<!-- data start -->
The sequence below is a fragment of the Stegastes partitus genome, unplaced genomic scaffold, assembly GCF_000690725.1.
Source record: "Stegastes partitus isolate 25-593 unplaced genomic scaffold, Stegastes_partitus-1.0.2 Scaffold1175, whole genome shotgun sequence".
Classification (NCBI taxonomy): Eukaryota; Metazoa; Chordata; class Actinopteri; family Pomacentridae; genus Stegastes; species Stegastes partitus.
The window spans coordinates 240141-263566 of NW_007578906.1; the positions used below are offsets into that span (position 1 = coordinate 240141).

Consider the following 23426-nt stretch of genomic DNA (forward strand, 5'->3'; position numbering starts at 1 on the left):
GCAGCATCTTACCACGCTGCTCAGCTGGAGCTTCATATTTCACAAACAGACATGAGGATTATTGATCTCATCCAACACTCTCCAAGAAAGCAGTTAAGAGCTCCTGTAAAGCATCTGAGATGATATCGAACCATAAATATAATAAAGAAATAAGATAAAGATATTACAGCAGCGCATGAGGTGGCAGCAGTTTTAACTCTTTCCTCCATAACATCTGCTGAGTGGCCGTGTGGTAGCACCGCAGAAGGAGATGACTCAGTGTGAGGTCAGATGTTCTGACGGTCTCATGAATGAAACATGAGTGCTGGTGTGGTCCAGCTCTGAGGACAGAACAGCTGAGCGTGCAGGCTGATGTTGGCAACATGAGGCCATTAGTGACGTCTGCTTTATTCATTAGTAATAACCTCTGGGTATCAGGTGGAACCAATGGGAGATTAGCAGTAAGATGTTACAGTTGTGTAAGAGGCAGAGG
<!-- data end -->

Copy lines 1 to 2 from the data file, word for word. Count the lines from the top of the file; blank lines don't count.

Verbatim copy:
The sequence below is a fragment of the Stegastes partitus genome, unplaced genomic scaffold, assembly GCF_000690725.1.
Source record: "Stegastes partitus isolate 25-593 unplaced genomic scaffold, Stegastes_partitus-1.0.2 Scaffold1175, whole genome shotgun sequence".